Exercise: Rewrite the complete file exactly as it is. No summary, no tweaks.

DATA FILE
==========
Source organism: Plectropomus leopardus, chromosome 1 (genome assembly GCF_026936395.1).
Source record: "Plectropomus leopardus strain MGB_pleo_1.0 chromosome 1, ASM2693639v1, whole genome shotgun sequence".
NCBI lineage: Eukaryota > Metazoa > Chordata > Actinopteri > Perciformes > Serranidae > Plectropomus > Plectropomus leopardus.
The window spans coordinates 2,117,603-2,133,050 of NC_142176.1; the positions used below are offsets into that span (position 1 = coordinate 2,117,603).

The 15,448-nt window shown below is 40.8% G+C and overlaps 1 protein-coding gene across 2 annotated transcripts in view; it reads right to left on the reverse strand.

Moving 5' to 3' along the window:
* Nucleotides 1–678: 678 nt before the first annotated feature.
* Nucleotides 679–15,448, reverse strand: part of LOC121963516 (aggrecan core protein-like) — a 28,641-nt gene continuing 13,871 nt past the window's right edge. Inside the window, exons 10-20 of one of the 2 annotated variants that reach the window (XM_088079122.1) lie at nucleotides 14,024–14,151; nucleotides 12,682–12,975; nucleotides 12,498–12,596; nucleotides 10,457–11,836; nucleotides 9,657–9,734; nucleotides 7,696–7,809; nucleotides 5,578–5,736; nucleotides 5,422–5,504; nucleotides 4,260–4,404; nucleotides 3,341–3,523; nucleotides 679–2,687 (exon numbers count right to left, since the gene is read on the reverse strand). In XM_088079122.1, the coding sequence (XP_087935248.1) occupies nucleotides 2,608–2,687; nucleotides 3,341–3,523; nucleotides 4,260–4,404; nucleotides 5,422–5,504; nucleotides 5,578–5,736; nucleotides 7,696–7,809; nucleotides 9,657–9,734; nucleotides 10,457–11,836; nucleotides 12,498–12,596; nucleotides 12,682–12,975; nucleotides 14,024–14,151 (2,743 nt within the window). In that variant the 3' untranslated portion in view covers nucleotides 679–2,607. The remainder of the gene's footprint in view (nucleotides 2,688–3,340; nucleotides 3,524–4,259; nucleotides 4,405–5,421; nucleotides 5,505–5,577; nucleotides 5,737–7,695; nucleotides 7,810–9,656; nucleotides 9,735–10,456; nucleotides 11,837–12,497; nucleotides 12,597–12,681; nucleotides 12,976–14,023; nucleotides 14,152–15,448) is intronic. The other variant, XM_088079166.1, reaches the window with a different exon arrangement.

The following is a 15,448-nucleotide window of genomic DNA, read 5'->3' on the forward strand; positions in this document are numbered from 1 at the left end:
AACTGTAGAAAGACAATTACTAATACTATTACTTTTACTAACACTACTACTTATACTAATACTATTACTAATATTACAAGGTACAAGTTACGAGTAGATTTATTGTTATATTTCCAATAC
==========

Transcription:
Source organism: Plectropomus leopardus, chromosome 1 (genome assembly GCF_026936395.1).
Source record: "Plectropomus leopardus strain MGB_pleo_1.0 chromosome 1, ASM2693639v1, whole genome shotgun sequence".
NCBI lineage: Eukaryota > Metazoa > Chordata > Actinopteri > Perciformes > Serranidae > Plectropomus > Plectropomus leopardus.
The window spans coordinates 2,117,603-2,133,050 of NC_142176.1; the positions used below are offsets into that span (position 1 = coordinate 2,117,603).

The 15,448-nt window shown below is 40.8% G+C and overlaps 1 protein-coding gene across 2 annotated transcripts in view; it reads right to left on the reverse strand.

Moving 5' to 3' along the window:
* Nucleotides 1–678: 678 nt before the first annotated feature.
* Nucleotides 679–15,448, reverse strand: part of LOC121963516 (aggrecan core protein-like) — a 28,641-nt gene continuing 13,871 nt past the window's right edge. Inside the window, exons 10-20 of one of the 2 annotated variants that reach the window (XM_088079122.1) lie at nucleotides 14,024–14,151; nucleotides 12,682–12,975; nucleotides 12,498–12,596; nucleotides 10,457–11,836; nucleotides 9,657–9,734; nucleotides 7,696–7,809; nucleotides 5,578–5,736; nucleotides 5,422–5,504; nucleotides 4,260–4,404; nucleotides 3,341–3,523; nucleotides 679–2,687 (exon numbers count right to left, since the gene is read on the reverse strand). In XM_088079122.1, the coding sequence (XP_087935248.1) occupies nucleotides 2,608–2,687; nucleotides 3,341–3,523; nucleotides 4,260–4,404; nucleotides 5,422–5,504; nucleotides 5,578–5,736; nucleotides 7,696–7,809; nucleotides 9,657–9,734; nucleotides 10,457–11,836; nucleotides 12,498–12,596; nucleotides 12,682–12,975; nucleotides 14,024–14,151 (2,743 nt within the window). In that variant the 3' untranslated portion in view covers nucleotides 679–2,607. The remainder of the gene's footprint in view (nucleotides 2,688–3,340; nucleotides 3,524–4,259; nucleotides 4,405–5,421; nucleotides 5,505–5,577; nucleotides 5,737–7,695; nucleotides 7,810–9,656; nucleotides 9,735–10,456; nucleotides 11,837–12,497; nucleotides 12,597–12,681; nucleotides 12,976–14,023; nucleotides 14,152–15,448) is intronic. The other variant, XM_088079166.1, reaches the window with a different exon arrangement.

The following is a 15,448-nucleotide window of genomic DNA, read 5'->3' on the forward strand; positions in this document are numbered from 1 at the left end:
AACTGTAGAAAGACAATTACTAATACTATTACTTTTACTAACACTACTACTTATACTAATACTATTACTAATATTACAAGGTACAAGTTACGAGTAGATTTATTGTTATATTTCCAATAC